My great­est anguish has been the dec­i­ma­tion of robust pacif­ic salmon stocks; in cyclic hordes for some 5,000,000 years like red blood cells cir­cu­lat­ing to ener­gize hun­dreds of thou­sands of miles of water lap­ping land­scape edges.  Scores of genet­i­cal­ly and sea­son­ably sep­a­rate ‘tribes’ or dis­tinct stocks; the divine fine-tun­ing of evo­lu­tion play­ing out over unfath­omable eons.  They always surge home­ward, fol­low­ing faint odors in impos­si­bly long jour­neys, to re-cre­ate then to suc­cumb, return­ing to the Cos­mos the ele­ments that were tem­porar­i­ly bor­rowed from that very place for birth and a migrant life.  Bil­lions of salmon bod­ies ener­gized soil, roots and liv­ing flesh of vast ecosys­tems, includ­ing dis­tant uplands, with their rich flesh and ocean­ic min­er­als. They over­came or adapt­ed to bib­li­cal floods and ice bar­ri­ers again and again, through inter­minable glacial cycles across the north­west­ern expanse of a con­ti­nent.  But they can­not adapt to our onslaught.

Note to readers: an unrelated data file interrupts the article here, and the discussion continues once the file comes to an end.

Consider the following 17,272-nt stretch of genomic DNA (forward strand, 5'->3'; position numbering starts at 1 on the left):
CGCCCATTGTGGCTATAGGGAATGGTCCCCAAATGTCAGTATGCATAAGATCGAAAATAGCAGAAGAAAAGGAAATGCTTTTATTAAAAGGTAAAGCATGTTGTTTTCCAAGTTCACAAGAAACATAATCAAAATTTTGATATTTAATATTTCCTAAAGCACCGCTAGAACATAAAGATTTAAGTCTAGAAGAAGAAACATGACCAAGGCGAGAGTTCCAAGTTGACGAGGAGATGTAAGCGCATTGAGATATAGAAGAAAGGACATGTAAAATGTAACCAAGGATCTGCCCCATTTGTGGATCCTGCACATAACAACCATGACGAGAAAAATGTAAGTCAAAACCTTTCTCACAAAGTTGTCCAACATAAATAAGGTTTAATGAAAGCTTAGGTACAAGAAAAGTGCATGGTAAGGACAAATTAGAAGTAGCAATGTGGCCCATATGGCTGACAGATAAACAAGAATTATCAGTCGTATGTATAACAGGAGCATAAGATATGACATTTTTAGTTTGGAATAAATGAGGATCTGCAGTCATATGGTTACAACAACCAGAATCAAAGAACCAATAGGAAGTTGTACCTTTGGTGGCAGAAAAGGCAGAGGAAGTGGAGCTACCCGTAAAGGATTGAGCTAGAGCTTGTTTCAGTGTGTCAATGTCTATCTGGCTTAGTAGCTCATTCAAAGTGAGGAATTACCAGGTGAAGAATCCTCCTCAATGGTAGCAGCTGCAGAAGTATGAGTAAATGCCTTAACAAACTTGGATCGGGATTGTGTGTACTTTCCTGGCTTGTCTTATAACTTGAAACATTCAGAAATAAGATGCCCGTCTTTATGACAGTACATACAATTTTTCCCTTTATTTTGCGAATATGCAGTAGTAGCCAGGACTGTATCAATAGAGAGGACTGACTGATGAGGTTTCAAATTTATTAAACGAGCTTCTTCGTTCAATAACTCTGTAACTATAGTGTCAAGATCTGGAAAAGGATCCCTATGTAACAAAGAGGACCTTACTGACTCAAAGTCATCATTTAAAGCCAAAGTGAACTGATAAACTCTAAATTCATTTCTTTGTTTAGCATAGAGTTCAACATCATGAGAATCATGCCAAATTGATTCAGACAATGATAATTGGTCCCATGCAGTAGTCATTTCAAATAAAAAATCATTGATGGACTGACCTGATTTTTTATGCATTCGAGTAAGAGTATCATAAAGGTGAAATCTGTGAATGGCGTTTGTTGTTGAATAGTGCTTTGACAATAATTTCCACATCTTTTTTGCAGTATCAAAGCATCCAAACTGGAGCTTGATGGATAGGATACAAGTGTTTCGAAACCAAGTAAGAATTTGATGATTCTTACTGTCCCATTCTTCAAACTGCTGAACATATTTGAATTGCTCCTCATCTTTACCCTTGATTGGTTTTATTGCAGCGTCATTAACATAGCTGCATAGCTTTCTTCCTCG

In just over 100 years, a sin­gle cen­tu­ry, a moment in eco­log­i­cal time, we have fool­ish­ly near­ly destroyed the salmon that pre­dictably nour­ished first nation’s peo­ples, num­ber­ing in the mil­lions, for well over 10,000 years.  As fore­told by cli­mate sci­ence, these damn­ing trends for salmon are wors­en­ing — from birth grav­els, to rivers, to estu­ar­ies, to the ocean deep – the result of dele­te­ri­ous impacts of warm­ing mass­es of air and waters of the north Pacif­ic gyre.   Even Yukon Riv­er sum­mer chi­nook, once so pre­cious to my fam­i­ly liv­ing 1,250 miles from the sea, are dec­i­mat­ed.  Now, salmon as a sus­tain­able source of fab­u­lous pro­tein, annu­al ecosys­tem enrich­ment, tourism and jobs are severe­ly dimin­ished here just as we des­per­ate­ly need them most.